In 1840, Mr. Langworthy married Agnes Milne, a native of Edinburgh, Scotland. He served in the state constitutional convention in 1844 and one term in the territorial legislature as a "free trade Democrat." Langworthy and his family made a voyage to Europe in 1846 and spent six months in visiting different parts of Great Britain and adjacent islands. Returning to Dubuque, the family lived in "the big brick house" on the corner of Iowa and 12th STREETS until about 1850, when he moved to the bluff at the head of Third street. James Langworthy built RIDGEMOUNT, one of the finest homes in the city, at the corner of Peabody and James.

In 1853 James was listed as a director of the DUBUQUE MUTUAL FIRE INSURANCE COMPANY along with many other Dubuque notables. (9) James, Edward and Solon entered into a co-partnership in MINING, real estate, and banking continued until all retired in 1862. So successful was the firm of J. L. LANGWORTHY & BROS. that in 1855-1856 it paid one-twelfth of the entire tax collected in Dubuque. (10) The bank specialized in land warrants which were titles to land given to families settling on government land. Despite its success, the bank closed after the PANIC OF 1857. (11)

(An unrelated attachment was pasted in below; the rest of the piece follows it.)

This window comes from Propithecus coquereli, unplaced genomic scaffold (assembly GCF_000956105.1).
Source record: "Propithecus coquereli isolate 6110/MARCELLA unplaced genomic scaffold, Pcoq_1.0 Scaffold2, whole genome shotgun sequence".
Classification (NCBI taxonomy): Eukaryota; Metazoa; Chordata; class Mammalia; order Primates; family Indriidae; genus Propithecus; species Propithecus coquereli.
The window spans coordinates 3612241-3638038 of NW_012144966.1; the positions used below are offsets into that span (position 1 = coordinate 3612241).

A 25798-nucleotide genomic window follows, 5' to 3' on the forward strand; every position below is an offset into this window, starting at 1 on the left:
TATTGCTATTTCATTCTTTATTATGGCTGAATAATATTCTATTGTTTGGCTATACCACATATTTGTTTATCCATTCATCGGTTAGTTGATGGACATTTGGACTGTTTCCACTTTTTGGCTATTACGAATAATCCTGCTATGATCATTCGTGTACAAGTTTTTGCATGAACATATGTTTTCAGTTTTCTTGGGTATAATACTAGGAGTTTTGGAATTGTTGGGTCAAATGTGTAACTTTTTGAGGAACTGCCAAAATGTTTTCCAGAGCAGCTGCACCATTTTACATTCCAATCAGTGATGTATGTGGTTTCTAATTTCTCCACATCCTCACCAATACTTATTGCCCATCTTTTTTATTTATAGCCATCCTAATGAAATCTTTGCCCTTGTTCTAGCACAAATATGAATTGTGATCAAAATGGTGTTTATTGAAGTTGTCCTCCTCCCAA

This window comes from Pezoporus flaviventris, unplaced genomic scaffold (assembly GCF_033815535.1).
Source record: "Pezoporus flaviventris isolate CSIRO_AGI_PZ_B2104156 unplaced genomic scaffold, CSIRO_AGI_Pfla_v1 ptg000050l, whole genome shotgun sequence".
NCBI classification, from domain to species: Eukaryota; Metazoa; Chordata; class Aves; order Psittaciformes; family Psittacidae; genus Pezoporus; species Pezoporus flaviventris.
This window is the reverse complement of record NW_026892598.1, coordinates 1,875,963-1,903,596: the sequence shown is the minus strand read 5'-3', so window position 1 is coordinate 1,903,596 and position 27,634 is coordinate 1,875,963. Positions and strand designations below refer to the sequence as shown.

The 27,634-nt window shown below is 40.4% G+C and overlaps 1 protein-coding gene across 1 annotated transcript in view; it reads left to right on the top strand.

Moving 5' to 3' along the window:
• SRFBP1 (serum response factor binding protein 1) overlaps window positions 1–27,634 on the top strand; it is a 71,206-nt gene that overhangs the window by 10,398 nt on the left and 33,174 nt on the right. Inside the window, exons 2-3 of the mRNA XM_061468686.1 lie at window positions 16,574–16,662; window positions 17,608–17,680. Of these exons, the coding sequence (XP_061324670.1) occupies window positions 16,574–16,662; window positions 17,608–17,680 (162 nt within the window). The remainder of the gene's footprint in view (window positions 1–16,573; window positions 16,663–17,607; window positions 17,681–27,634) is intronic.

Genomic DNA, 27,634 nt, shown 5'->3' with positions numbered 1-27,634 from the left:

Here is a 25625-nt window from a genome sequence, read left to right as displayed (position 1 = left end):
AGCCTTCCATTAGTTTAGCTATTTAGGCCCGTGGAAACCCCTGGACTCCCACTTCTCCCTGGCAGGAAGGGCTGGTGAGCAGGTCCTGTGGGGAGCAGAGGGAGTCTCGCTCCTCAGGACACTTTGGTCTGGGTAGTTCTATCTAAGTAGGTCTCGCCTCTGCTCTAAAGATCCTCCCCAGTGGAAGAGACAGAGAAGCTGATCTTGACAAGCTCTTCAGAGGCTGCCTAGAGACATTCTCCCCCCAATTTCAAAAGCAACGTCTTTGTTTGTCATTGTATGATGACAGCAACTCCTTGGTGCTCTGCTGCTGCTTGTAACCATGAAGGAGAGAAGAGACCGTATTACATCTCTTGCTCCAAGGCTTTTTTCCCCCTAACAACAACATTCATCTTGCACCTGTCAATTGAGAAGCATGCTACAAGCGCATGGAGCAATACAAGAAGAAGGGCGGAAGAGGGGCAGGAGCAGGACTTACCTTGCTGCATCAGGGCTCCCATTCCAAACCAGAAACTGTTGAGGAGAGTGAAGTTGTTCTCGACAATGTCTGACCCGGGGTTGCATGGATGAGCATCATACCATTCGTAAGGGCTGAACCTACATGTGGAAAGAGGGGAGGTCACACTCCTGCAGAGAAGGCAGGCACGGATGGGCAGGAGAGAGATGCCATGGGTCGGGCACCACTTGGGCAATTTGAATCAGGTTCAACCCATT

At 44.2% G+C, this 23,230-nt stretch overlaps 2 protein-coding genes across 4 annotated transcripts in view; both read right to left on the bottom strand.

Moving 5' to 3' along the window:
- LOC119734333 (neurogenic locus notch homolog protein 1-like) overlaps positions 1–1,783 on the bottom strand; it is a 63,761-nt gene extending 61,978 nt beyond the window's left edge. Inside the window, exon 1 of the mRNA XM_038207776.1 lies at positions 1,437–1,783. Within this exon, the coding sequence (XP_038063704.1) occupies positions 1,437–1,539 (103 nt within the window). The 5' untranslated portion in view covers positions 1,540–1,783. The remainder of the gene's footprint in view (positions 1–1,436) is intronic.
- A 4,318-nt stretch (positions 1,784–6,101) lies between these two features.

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Source:

1. Langworthy, Henry G. "History of Dubuque as Told to Drake Students," Telegraph-Herald, August 17, 1930, p. 25

2. Ibid.

3. Richard, Lord Acton and Patricia Nassif Acton. To Go Free: A Treasury of Iowa's Legal Heritage, Ames: Iowa State University Press, 1995, p. 8

4. Langworthy

5. Ibid.

6. "Dubuque County Before 1880," Telegraph-Herald, May 25, 1933, p. 10

7. Gibson, Michael D. "Dubuque's First Family: The Langworthys," Julien's Journal, July 2013, p. 46

8. "Old Courthouse," Telegraph-Herald, October 3, 1962, p. 15

9. "Dubuque Mutual Fire Insurance Company," Daily Miners' Express, June 4, 1853, p. 1

10. Ibid., p. 47

11. Ibid.

Hudson, David; Bergman, Marvin; Horton, Loren. The Biographical Dictionary of Iowa. Iowa City: University of Iowa Press, 2008, p. 139

Goodspeed, Weston Arthur, History of Dubuque County, Iowa. Chicago: Goodspeed Historical Association, 1911, p. 697

"James L. Langworthy," Linwood Legacies. Online: http://www.linwoodlegacies.org/james-l-langworthy.html